Two hundred chemical analyses made of igneous rocks from seven of the Cape Verde Islands and from Fernando de Noroñha show that these Atlantic islands are predominantly composed of plagioclase-free limburgite grading into plagioclase-bearing basanite. Minor amounts of nepheline latite, nepheline monzonite, and nepheline syenite occur as intrusive stocks together with flows and plugs of phonolite. The high average Sr, Ti, P, total Na + K, and normative Ne contents distinguish the series from the ankaramite-alkali basalt-trachyte suites found in most oceanic volcanic islands.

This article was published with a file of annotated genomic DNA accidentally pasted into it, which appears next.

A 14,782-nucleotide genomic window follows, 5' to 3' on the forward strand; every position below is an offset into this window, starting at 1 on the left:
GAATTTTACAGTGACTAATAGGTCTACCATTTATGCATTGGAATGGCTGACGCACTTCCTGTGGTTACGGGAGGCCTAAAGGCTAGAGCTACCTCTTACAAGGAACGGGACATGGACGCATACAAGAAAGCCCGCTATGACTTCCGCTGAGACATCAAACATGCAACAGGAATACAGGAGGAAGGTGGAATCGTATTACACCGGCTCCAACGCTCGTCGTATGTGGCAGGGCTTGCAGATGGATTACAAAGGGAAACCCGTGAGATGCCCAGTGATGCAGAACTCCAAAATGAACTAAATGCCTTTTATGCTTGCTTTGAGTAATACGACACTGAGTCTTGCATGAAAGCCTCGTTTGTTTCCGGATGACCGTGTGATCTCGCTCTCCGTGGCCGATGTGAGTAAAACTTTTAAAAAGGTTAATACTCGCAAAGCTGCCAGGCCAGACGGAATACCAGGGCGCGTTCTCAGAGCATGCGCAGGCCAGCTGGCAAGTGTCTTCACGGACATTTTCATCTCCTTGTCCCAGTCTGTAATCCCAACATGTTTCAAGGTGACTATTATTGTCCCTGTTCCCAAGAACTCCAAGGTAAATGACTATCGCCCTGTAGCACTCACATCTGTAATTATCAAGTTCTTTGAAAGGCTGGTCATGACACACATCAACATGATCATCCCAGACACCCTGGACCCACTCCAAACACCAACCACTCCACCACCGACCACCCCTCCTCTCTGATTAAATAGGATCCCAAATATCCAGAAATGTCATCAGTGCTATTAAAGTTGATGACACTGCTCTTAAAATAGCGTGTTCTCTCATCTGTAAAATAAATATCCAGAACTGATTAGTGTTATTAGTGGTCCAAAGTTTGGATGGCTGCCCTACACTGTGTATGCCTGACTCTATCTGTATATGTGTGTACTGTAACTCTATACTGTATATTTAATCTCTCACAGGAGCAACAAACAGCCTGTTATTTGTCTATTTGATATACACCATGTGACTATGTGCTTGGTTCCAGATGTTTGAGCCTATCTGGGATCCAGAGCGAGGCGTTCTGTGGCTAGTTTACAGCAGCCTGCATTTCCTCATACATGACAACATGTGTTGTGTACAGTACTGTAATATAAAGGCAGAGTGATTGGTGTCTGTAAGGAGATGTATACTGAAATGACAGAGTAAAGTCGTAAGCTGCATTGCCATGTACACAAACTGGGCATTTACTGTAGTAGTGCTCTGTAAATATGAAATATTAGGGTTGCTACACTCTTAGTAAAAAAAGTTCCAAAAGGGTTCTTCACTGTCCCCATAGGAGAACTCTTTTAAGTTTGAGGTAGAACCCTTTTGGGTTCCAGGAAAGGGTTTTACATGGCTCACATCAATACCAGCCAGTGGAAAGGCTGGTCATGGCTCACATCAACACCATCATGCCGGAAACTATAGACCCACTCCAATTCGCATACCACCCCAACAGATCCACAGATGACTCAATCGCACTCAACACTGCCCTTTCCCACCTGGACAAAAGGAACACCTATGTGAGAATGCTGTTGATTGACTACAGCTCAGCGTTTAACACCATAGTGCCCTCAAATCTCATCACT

Nepheline latite and nepheline syenite rocks of the Cape Verde Islands and Fernando de Noroñha could have formed by the subtraction of a highly mafic olivine-bearing kaersutitic clinopyroxenite from a limburgitic magma. Comparison with published results from other oceanic islands and the sea floor shows that the Cape Verde Islands and Fernando de Noroñha are the most alkalic parts of the oceanic crust. A plot of Sr versus TiO2 for oceanic and sea-floor islands clearly delineates the extreme character of these island groups. This representation of magma type is proposed as being of greater value than the conventional alkali versus silica diagram for oceanic island comparisons.